After a few calls we ended up on one where a customer was trying to pay a bill and handle a current problem. This particular call center can ONLY handle credit card payments. They can see the issues the customers are having but they cannot fix them (another department – and obviously any story).

The representative was professional and empathetic to the customer’s plight. Everyone has had this happen  to them at some point in their adult life. Yet midway through the call the customer was ready to pay. The rep was about to process the credit card and then she made a wrong turn. She went back to the customers issue to talk about it one more time.

5 minutes later they were still taking and the customer is NOW not sure he should pay the bill. Maybe he should dispute the entire charge!

Here’s the point, when you have a close deal, what ever that deal is, just stop talking. If you  reopen your mouth you reopen the closed deal. In the case above the rep could not fix the customer’s problem, she may have actually compounded the problem by allowing the customer not to pay.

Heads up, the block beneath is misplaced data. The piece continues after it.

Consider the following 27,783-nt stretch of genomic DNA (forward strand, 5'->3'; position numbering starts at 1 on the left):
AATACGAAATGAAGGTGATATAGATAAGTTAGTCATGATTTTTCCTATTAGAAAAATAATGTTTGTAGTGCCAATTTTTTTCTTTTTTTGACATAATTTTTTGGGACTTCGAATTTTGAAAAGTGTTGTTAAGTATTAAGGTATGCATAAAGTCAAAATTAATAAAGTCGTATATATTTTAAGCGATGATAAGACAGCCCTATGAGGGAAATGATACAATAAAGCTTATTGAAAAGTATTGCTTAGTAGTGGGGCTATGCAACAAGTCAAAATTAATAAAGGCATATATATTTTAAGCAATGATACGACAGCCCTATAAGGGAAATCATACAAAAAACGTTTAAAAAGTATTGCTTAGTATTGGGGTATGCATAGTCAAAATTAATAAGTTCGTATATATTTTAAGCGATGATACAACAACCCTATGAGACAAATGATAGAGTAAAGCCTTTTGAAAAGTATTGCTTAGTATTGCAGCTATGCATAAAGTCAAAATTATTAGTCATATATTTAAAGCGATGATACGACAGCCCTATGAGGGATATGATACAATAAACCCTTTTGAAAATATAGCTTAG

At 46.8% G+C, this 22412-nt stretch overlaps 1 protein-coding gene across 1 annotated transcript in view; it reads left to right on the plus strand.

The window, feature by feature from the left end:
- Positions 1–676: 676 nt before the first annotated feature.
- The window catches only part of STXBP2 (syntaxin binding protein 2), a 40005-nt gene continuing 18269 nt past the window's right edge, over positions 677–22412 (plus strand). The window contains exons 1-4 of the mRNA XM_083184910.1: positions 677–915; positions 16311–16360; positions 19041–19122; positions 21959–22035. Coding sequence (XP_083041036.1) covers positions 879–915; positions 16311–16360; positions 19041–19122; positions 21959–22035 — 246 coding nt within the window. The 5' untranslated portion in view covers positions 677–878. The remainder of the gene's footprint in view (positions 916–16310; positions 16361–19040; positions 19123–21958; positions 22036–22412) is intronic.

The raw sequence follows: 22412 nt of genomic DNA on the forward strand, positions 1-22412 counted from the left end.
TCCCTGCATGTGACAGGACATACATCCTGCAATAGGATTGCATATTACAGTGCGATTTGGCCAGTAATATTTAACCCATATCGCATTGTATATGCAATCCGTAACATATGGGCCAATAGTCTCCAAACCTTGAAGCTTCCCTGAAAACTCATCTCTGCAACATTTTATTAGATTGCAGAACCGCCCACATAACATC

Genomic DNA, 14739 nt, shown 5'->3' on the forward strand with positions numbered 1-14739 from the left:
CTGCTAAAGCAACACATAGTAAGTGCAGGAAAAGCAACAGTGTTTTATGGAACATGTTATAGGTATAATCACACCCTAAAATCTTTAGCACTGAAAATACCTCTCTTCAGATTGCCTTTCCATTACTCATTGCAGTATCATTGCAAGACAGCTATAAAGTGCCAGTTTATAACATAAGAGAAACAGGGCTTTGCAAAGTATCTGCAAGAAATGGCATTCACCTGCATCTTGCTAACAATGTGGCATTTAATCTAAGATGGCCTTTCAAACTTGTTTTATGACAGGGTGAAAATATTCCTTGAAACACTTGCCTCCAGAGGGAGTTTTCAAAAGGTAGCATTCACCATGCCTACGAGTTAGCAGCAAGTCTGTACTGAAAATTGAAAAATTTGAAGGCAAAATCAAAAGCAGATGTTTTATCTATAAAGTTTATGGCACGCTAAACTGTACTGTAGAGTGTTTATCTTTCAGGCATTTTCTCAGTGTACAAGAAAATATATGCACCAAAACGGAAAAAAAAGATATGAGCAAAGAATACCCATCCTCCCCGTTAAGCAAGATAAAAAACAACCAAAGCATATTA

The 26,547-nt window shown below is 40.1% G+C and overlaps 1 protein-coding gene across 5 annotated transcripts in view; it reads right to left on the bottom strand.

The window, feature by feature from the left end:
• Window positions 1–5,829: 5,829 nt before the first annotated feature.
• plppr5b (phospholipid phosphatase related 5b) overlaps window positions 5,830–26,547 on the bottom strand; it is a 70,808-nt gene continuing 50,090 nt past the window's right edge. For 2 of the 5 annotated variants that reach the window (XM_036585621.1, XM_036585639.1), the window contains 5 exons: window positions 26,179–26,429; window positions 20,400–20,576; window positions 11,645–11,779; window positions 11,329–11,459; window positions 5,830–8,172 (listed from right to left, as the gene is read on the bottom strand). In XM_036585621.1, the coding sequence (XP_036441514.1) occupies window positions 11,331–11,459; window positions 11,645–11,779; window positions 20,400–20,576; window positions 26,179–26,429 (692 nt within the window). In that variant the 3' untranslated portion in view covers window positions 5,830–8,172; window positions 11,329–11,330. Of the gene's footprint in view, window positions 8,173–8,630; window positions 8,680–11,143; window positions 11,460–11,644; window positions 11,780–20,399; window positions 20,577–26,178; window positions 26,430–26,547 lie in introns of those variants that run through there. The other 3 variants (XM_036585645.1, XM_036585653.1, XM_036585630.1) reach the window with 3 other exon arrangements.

Can you imagine when that customer actually calls customer service? He’s going to say…. “Your representative told me not to pay.” Now that’s not exactly what the rep said but she did make the situation worse.

JUST STOP TALKING. In all cases you should be doing more listening and less talking. Oh yea… If someone is handing you money then you should probably take it.

David Peterson – President: Atlanta Sales and Consulting

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Cold Call vs. Warm Call

cold_call_vs_warm_callSince everyone hates or ought to hate cold calling there is another option… Send a letter of introduction.